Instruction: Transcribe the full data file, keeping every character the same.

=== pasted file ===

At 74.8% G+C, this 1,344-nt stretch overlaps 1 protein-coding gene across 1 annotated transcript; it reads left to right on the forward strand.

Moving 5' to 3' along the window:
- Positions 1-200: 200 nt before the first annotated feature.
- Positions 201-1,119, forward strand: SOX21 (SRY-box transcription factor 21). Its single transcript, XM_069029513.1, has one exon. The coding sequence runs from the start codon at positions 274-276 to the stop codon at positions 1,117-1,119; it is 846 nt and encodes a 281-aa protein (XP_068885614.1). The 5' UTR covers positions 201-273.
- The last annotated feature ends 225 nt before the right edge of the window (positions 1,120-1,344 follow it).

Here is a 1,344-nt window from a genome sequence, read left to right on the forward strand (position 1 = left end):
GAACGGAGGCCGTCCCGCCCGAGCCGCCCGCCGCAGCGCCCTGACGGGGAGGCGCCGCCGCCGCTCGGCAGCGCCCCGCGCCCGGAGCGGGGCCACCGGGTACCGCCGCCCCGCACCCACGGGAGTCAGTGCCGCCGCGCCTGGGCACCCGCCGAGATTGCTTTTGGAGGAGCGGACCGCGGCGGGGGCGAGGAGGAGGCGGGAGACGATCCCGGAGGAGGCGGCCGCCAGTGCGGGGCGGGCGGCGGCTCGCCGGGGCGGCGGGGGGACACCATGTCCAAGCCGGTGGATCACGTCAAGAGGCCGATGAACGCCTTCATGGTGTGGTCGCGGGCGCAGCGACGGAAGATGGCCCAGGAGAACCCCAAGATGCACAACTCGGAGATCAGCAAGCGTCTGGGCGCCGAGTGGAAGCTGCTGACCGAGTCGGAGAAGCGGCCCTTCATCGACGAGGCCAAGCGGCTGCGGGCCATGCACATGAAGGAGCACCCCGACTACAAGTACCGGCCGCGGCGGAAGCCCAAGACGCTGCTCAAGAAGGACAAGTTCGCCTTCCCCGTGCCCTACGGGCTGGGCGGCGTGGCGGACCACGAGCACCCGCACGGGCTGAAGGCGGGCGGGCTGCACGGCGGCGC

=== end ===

At 74.8% G+C, this 1,344-nt stretch overlaps 1 protein-coding gene across 1 annotated transcript; it reads left to right on the forward strand.

Moving 5' to 3' along the window:
- Positions 1-200: 200 nt before the first annotated feature.
- Positions 201-1,119, forward strand: SOX21 (SRY-box transcription factor 21). Its single transcript, XM_069029513.1, has one exon. The coding sequence runs from the start codon at positions 274-276 to the stop codon at positions 1,117-1,119; it is 846 nt and encodes a 281-aa protein (XP_068885614.1). The 5' UTR covers positions 201-273.
- The last annotated feature ends 225 nt before the right edge of the window (positions 1,120-1,344 follow it).

Here is a 1,344-nt window from a genome sequence, read left to right on the forward strand (position 1 = left end):
GAACGGAGGCCGTCCCGCCCGAGCCGCCCGCCGCAGCGCCCTGACGGGGAGGCGCCGCCGCCGCTCGGCAGCGCCCCGCGCCCGGAGCGGGGCCACCGGGTACCGCCGCCCCGCACCCACGGGAGTCAGTGCCGCCGCGCCTGGGCACCCGCCGAGATTGCTTTTGGAGGAGCGGACCGCGGCGGGGGCGAGGAGGAGGCGGGAGACGATCCCGGAGGAGGCGGCCGCCAGTGCGGGGCGGGCGGCGGCTCGCCGGGGCGGCGGGGGGACACCATGTCCAAGCCGGTGGATCACGTCAAGAGGCCGATGAACGCCTTCATGGTGTGGTCGCGGGCGCAGCGACGGAAGATGGCCCAGGAGAACCCCAAGATGCACAACTCGGAGATCAGCAAGCGTCTGGGCGCCGAGTGGAAGCTGCTGACCGAGTCGGAGAAGCGGCCCTTCATCGACGAGGCCAAGCGGCTGCGGGCCATGCACATGAAGGAGCACCCCGACTACAAGTACCGGCCGCGGCGGAAGCCCAAGACGCTGCTCAAGAAGGACAAGTTCGCCTTCCCCGTGCCCTACGGGCTGGGCGGCGTGGCGGACCACGAGCACCCGCACGGGCTGAAGGCGGGCGGGCTGCACGGCGGCGC